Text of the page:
Susan Alexandra

Susan Korn has a failproof prescription for positivity and good vibes. Her jewelry collection Susan Alexandra has picked up steam for its enamel-painted designs featuring whimsical symbols and messages. What started as her designing cuffs for friends and family has grown into an enthusiastic lineup of stockists, including Net-a-Porter. Susan makes all her pieces by hand in her Chinatown studio, ensuring that each is equipped with a personal twist. The fashion set has embraced her lush designs: she counts Anna Dello Russo as a fan and her jewelry has popped up in the pages of Elle, Teen Vogue, and other top publications. With her trademark sunny disposition, Susan welcomed us into her studio for a conversation about her path to becoming a jewelry designer. -Jenna Fain for The Stone Set

It’s so funny: when I was 9 years old I wrote a story about how one day I would be a jewelry designer living in NYC. I would wear red lipstick and black Donna Karan drapey clothing. One of those things hasn’t quite come to fruition but everything else has. I went to school in Chicago and quickly landed a job with an amazing and whimsical Dutch company called Oilily (their kooky, colorful textiles still inform and inspire my work) and then eventually for Ikram, who is the most unbelievably inspiring business woman on the planet. She also has wild and exceptional taste. Eventually I began styling photo shoots in Chicago, very small scale. Soon the lifelong itch I had felt for NYC kicked in.


I moved to New York with no connections, friends or place to stay. I can’t believe I did it actually. I’m a super Scorpio, super fixed water sign; I cant stand change or lack of stability. Anyways, I came to NYC and was totally terrified. I started styling and it was fun at first but then it became exhausting and draining. I realized something wasn’t right. Creative work should inspire and energize! I didn’t know what to do with my life and I went through the whole quarter life crisis and it was really excruciating. One day I had a huge epiphany. I could devote my life work to helping people like me, in the exact same position. I could pool all my resources and create a business that would enable people to find their true life mission. Through this epiphany, I was able to find my mission too.

My number one rule is to ignore negative thoughts. Negative thoughts are incredibly disabling to me and completely squash creativity. I am conscious not to compare myself or my work to others. I am on my own path. I also feel that because I have some a strong mission of creating good in my work, that only good things can come my way. By putting that out in the world, I am receiving it back. Karma! I grew up with an extremely spiritual mother and aunt. Their metaphysical outlook became absorbed into my psyche. It’s so beautiful that I have begun to build a really amazing community around me who have the same feelings and beliefs. You attract what you put out in the world, that’s another reason I always try to be as positive and supportive to others.


My signature style really happened by accident. Jewelry is all about precision, which is not something I can (or want to) master. To cover up wonky edges and seams from my first metal work class, I began to paint my pieces. And people really responded. In a way, I celebrated the flaws by adorning them. My other objective is that I make pieces that make the wearer feel safe, secure and happy. Like my Fortune Teller necklace, it’s a hand that you wear around your neck. I find myself holding it when I’m feeling stressed or scared. It’s so soothing and re-assuring to me and other people have said the same. I love that. That’s what jewelry should be, beautiful but also protective. I make a whole range of pieces but I think the handpainted bracelets are my signature. Either the thinner painted bangles or thicker cuffs, this is what I make and sell the most of. Another piece is the Fortune Teller necklace. It was my first experiment in wax carving and the palm has a hand inscribed palm reading guide. I paint the nails of hand according to the wearer.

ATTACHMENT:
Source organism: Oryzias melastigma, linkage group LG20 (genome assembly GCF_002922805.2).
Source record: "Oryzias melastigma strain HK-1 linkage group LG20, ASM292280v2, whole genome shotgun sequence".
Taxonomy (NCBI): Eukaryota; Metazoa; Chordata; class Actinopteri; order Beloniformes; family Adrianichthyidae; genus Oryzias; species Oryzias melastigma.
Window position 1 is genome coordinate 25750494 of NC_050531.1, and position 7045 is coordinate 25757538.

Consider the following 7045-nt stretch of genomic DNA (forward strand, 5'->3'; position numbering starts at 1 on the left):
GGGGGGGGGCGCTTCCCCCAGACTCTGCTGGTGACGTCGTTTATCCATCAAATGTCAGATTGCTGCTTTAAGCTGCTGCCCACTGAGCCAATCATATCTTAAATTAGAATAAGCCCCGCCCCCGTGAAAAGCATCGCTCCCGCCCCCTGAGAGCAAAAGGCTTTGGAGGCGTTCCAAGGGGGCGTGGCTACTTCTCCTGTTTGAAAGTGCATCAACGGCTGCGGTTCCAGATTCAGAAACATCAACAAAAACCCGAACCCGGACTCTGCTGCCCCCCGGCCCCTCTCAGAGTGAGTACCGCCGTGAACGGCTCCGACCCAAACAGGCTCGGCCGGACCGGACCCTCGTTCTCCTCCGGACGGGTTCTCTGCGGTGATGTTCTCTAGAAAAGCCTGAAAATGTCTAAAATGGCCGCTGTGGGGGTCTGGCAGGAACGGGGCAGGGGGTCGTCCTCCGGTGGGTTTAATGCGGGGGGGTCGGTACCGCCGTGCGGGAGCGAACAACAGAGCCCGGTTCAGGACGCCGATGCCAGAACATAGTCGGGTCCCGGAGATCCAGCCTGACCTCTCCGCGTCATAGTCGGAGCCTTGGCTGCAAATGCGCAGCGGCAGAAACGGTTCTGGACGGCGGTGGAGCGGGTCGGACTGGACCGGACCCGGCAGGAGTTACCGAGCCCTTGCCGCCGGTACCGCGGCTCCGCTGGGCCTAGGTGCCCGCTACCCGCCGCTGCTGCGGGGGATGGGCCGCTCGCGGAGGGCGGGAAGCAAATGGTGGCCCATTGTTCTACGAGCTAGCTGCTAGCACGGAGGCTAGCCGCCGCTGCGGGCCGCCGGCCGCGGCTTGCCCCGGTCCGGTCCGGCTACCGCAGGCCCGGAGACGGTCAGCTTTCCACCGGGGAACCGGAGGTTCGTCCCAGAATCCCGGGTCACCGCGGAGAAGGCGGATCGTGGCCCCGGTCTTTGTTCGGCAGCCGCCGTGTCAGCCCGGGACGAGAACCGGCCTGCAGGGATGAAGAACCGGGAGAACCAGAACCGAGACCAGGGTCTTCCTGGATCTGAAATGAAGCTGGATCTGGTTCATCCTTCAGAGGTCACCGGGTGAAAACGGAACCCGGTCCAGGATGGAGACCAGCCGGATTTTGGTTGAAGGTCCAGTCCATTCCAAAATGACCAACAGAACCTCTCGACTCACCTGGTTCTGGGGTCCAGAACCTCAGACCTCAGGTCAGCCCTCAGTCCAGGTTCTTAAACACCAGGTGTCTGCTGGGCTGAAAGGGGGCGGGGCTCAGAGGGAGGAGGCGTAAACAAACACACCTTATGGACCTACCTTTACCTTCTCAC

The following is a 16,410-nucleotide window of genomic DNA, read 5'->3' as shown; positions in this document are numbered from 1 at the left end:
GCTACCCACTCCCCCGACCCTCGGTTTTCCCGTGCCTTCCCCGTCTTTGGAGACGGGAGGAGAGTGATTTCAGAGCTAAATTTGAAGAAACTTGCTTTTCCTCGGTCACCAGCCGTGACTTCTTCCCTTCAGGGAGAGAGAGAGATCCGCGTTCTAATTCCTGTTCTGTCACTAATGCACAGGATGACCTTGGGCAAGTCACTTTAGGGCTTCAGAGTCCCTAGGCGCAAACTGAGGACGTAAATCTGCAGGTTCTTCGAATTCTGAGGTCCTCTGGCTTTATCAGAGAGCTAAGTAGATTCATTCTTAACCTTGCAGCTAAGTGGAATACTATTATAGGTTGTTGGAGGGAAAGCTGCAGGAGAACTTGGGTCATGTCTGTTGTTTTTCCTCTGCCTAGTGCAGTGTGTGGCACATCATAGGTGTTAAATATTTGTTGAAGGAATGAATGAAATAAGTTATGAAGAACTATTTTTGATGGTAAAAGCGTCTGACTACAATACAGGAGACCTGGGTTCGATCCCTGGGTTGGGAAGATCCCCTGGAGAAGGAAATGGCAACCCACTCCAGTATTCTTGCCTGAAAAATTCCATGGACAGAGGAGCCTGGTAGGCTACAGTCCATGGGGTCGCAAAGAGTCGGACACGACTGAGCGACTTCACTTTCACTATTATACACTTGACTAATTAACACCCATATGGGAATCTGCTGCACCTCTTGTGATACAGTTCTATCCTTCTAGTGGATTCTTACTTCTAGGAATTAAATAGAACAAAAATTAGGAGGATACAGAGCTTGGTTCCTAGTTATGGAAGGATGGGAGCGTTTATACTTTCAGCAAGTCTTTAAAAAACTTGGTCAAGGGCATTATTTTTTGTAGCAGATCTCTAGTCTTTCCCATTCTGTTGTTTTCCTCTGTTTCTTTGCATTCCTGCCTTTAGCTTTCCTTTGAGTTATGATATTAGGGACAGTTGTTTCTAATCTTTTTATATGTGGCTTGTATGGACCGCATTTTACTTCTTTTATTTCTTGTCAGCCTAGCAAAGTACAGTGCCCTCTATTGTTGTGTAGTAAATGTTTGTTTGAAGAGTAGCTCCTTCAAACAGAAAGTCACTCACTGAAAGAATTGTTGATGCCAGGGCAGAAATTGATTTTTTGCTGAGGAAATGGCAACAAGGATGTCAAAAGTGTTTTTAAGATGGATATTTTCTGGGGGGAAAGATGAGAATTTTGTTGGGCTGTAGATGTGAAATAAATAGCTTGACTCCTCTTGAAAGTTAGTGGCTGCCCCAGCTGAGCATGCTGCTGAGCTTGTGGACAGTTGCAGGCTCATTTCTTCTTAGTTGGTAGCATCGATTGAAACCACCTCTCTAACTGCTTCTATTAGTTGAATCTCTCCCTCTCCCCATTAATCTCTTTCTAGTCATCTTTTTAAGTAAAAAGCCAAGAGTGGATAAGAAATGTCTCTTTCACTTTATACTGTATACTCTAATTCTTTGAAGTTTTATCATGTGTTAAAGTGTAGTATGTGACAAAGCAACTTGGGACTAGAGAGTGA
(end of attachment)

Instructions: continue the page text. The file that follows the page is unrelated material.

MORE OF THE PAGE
I have been so lucky to be surrounded by a spectacular crew of artists. I’ve only taken two jewelry classes, I don’t really know what I’m doing. How fortunate am I to have generous friends who happen to be jewelers! I can call them and say “help! I want to make a bangle in the shape of a star, what do I do!?” and they will patiently guide and support me. I’m totally figuring it out as I go. I have also realized that lots of people, even the most together looking people are all just playing it by ear! This is very reassuring.


Positive thinking and manifestation are so important. Leaning away from comparing myself to others. Hard work—I know when I am spending time locked into my studio and working so hard that it will pay off. And also, giving love and support to others. I am such a staunch admirer and supporter of other designer contemporaries, and I have seen how the same love and support has reflected back to me so many times. I have been told time and time again that my pieces are so purely me. Like, un-diluted Susan. People like authenticity. So in putting your true essence into whatever you do, people respond.

Whatever I am processing emotionally inspires me. A lot of my pieces are rich in symbolism: hands, eyes, angels. Images that represent hope, intuition, comfort, stability. I am sure I was Frida Kahlo in a past life, so Frida and Mexican culture are huge inspirations. Dollhouses, tzotchkes, milagros, flowers, bodega signs, fruit, traditional Indian art too, it runs the gamut. And Instagram. I am constantly discovering genius artists and creators through Instagram.” -Susan Korn of Susan Alexandra

Photography by Emerald Carroll for The Stone Set.